• False Statement - "The McCrary police report disproved City Manager's reports of multi-million dollar savings by contracting with the Sheriff."
    Incorrect.  The September 2017 McCrary report, ordered by the City Council with a clear mandate to discredit the sizable spread between the PVEPD $7.5 million/year budget and PVE's Sheriff quotes at $3.4 million and $4.3 million/year, was viewed as  lacking credibility by PVE's own City Manager.  At the January 10th City Council meeting approving Measure E for the April 10th ballot, councilman Sandy Davidson pointedly stated, "Tony, this one I have to hit you on.  You did not believe the McCrary report ... if you wonder why people are distrustful [of the City], this is a perfect example" (click here at 2:01).  The City Council itself rejected nearly every sizable financial recommendation made by McCrary (e.g., jail closing, 1/2 of dispatch staff cut, etc.).  Councilman Davidson depicted as a mere "pittance ... a teeny, teeny little bit" the negligible portion of the mere $700,00+ in savings recommended by McCrary but actually implemented by the City Council (click here at 2:02:35).

  • False Statement - "The Sheriff costs will escalate while the PVEPD costs won't because we 'control' it"
    Incorrect.  The concept that PVE has substantial control over its police department's costs is fallacious. PVEPD budgets have inflated at a much higher rate than those of RPV's apples-to-apples Sheriff cost.  This chart represents the relatively flat costs paid by RPV to the Sheriff over a recent five-year period before the conclusion of FY2017.  This rate is lower than the PVEPD's budget inflation - the PVEPD budget was $6.7 million in FY2015-2017 vs. 12% higher to $7.5 million only two years later.  In PVE's past fiscal year (FY2017-2018 vs. FY2016-2017; click here), the PVEPD's budget inflated 5.3%, nearly a 40% higher rate compared to RPV's Sheriff contract rate increasing only 3.8%.  This followed the PVEPD's even higher prior year (FY2016-2017 vs. FY2015-2016) budget inflation of 7.5%.  Recent PVEPD budgetary cuts down below $7.5 million have been labeled correctly as "one time" by PVE government officials, including councilman Kenny Kao (click here at 1:52:40).  City Manager Dahlerbruch has warned the City Council repeatedly  that he cannot estimate any future PVEPD budget, even including next year's, due to skyrocketing, "uncontrollable" CalPERS pension costs (click here at 1:53:20).  Moreover, the PVEPD union practically may have more  leverage over PVE than would the LASD, as the four-city Peninsula acting as a consortium could form a "Peninsula Police Dept." if Sheriff cost/benefits became unattractive.  PVEPD union negotiations with the City this past summer, even after Measure D's failure put the City in need of real financial assistance from its officers, were unfruitful in obtaining significant savings.  In fact, the union hammered the City Council into agreeing to substantial escalators.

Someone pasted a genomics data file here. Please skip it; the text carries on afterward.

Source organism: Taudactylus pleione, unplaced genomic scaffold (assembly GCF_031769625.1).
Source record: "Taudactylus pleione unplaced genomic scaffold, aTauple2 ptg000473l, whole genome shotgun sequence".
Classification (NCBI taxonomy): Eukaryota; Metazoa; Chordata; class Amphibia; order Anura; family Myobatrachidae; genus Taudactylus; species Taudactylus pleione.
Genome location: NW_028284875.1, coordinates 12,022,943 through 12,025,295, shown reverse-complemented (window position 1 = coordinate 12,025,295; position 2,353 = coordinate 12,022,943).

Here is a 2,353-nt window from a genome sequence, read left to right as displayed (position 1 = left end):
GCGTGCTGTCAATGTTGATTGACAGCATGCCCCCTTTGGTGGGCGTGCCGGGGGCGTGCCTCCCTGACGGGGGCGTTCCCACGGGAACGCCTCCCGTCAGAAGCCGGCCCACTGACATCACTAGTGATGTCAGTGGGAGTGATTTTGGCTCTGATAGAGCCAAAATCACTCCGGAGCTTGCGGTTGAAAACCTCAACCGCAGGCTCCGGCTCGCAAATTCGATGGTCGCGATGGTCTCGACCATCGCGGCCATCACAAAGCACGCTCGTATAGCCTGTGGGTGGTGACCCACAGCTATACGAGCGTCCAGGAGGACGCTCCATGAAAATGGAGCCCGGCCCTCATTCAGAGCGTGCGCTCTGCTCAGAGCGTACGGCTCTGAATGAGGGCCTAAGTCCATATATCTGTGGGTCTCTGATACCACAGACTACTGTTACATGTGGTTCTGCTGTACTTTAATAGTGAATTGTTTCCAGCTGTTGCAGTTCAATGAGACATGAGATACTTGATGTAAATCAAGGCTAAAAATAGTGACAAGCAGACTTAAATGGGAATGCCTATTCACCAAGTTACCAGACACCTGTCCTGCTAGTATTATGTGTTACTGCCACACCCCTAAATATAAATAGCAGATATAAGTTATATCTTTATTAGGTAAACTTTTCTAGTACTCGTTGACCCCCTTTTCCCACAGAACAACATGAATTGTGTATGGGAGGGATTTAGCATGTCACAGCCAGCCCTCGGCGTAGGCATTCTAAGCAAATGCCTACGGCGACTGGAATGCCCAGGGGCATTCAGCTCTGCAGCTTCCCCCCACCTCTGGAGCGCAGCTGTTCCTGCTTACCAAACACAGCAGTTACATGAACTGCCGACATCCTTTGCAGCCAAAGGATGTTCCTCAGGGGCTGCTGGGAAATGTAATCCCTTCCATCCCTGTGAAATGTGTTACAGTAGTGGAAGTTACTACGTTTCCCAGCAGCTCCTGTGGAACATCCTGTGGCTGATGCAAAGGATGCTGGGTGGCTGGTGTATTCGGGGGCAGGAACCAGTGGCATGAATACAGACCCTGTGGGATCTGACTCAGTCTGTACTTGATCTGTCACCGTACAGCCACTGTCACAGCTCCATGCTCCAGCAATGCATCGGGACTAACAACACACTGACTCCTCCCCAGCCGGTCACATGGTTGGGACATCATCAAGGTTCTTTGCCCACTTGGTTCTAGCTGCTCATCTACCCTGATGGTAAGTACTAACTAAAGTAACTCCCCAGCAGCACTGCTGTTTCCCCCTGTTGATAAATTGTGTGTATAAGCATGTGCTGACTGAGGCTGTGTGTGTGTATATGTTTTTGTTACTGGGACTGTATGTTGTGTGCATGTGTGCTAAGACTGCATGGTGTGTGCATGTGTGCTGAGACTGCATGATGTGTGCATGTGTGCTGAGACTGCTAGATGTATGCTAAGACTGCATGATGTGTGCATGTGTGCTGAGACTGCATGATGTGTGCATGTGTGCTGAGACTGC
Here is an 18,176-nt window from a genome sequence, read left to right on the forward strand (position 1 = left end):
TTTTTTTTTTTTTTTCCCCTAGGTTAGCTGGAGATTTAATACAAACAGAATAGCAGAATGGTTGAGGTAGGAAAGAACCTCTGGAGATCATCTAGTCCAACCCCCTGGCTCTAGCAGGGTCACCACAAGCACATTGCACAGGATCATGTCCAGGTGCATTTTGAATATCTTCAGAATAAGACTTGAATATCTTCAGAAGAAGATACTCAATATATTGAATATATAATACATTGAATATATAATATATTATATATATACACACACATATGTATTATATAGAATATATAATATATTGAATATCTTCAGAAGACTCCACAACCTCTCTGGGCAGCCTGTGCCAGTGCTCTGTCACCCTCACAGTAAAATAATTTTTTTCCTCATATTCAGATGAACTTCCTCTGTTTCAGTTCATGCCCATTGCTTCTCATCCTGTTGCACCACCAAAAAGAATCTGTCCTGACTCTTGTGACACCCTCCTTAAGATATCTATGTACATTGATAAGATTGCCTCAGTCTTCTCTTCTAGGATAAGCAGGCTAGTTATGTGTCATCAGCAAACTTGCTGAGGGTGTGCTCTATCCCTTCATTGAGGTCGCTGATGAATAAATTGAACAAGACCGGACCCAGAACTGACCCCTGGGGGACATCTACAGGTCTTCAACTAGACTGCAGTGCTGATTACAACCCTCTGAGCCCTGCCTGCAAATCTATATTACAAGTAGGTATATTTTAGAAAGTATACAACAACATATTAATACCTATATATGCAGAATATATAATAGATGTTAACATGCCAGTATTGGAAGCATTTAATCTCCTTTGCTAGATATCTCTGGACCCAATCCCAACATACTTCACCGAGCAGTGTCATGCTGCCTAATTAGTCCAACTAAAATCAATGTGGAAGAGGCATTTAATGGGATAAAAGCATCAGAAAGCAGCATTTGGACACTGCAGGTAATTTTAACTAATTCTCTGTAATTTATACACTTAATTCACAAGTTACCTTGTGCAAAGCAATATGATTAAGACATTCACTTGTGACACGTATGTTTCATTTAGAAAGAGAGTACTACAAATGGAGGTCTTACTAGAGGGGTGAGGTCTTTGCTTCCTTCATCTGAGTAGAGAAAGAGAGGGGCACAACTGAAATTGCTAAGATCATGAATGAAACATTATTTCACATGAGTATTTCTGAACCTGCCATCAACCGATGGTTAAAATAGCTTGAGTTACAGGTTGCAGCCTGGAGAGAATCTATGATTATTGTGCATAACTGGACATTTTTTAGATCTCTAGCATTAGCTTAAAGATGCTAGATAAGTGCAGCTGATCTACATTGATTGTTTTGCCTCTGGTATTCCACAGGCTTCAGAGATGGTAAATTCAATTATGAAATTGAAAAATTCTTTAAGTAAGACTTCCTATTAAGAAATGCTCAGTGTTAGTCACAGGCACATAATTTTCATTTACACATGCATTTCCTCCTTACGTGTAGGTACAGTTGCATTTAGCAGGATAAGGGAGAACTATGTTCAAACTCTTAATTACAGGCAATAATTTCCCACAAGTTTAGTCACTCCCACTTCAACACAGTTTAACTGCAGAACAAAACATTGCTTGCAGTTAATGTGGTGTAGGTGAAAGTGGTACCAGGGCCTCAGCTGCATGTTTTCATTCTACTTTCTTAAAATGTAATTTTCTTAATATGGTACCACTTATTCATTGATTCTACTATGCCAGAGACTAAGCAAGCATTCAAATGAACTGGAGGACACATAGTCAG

• False Statement - "The Sheriff quotes are 'low ball.'
    Incorrect:  Given the tiny size and naturally very low crime rate in PVE, a stronger case can be made that the $3.4 million and $4.3 million Sheriff quotes received by the PVE City Manager were "high ball" and could be negotiated lower.  The Sheriff's $3.4 million PVE quote (offering 12% more patrol service hours than PVEPD deployment) was 60% of RPV's $5.5 million/year contract cost at the time despite PVE being only 30-35% of RPV's population/size.  The Sheriff would love to spread its fixed overhead over yet another Peninsula city, resulting in a PVE quote that should be and in September 2016 actually was quite favorable to PVE.  Had the PVE City Council obtained a Sheriff Feasibility Study (for which Treasurer Lozzi pleaded) anytime between obtaining the September 2016 LASD quote and now, none of this would be debatable anymore.

  • False Statement - "Having our own police department is good for property values."